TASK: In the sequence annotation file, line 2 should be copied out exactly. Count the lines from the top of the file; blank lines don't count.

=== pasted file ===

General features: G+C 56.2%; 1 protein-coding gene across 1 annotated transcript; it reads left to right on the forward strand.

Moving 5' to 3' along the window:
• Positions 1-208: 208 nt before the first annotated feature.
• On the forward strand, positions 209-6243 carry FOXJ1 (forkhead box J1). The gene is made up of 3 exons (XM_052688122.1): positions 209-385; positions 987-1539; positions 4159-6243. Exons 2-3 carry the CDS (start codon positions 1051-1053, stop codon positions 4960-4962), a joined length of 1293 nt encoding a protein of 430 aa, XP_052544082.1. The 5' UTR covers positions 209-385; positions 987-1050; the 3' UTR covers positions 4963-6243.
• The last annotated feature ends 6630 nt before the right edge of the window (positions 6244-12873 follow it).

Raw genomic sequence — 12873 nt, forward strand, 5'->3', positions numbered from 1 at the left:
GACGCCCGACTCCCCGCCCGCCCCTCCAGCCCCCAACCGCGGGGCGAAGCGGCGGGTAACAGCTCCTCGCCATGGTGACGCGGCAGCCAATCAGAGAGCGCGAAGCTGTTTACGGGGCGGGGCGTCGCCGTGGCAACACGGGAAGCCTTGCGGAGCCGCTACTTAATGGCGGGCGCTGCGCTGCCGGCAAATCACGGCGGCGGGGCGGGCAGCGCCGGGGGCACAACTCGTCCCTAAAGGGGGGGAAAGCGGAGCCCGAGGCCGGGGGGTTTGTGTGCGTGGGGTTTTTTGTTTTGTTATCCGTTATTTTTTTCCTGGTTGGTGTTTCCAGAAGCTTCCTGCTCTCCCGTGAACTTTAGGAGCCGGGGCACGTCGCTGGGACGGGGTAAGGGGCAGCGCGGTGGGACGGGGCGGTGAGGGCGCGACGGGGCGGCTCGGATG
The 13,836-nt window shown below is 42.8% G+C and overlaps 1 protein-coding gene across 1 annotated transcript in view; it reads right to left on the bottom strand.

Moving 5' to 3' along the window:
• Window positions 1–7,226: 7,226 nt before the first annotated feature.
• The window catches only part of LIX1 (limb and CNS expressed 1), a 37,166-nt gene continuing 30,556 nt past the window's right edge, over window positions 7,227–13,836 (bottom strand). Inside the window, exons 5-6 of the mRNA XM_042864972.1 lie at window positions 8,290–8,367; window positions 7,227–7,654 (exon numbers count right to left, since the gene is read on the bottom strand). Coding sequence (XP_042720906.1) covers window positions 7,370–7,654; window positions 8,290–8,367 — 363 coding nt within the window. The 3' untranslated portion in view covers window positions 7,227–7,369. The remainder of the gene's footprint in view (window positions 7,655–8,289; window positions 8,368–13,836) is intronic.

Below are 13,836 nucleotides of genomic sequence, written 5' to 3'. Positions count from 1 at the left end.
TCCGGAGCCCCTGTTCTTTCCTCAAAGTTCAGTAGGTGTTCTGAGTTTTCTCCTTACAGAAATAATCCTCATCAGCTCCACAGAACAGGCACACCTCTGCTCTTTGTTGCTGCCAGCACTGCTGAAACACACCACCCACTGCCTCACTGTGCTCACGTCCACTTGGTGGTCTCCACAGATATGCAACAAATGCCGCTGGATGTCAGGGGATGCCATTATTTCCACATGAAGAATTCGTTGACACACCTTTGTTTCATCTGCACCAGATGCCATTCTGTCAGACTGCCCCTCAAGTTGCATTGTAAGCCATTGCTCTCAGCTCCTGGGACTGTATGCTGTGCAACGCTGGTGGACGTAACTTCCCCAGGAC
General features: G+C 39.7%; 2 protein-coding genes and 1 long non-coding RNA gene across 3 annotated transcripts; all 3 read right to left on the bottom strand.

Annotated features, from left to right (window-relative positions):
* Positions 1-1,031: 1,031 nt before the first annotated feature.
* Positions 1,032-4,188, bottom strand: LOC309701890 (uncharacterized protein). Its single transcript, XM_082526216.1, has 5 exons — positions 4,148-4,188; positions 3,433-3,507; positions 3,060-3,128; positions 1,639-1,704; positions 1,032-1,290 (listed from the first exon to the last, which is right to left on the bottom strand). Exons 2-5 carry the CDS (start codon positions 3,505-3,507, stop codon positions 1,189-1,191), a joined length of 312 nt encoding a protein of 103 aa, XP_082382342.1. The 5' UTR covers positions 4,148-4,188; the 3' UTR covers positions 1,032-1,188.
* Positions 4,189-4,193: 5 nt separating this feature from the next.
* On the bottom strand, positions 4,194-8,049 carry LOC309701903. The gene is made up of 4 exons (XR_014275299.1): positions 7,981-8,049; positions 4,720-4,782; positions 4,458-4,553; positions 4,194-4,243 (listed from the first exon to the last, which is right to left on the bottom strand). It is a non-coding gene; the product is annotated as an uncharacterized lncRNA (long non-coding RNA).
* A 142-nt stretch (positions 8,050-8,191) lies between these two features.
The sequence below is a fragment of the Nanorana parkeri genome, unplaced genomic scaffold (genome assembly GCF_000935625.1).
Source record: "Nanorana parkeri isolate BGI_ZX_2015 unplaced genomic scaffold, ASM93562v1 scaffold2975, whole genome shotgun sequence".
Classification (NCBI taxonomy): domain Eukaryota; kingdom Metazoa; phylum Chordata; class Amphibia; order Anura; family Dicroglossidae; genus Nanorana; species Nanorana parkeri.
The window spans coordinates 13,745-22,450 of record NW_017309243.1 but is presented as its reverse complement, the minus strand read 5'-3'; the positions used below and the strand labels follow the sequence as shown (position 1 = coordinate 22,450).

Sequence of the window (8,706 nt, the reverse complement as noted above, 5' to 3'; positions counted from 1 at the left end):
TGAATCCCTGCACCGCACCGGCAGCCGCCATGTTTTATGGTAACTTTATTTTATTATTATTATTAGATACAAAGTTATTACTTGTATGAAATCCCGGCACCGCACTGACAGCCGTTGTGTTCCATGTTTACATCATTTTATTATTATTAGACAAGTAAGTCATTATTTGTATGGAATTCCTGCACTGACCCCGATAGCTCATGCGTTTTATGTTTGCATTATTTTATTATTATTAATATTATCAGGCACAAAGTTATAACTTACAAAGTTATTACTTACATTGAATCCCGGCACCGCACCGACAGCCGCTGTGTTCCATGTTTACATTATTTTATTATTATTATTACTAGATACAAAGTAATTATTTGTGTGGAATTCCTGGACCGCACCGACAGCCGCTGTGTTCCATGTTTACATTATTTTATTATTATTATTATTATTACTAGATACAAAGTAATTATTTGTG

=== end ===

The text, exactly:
Moving 5' to 3' along the window: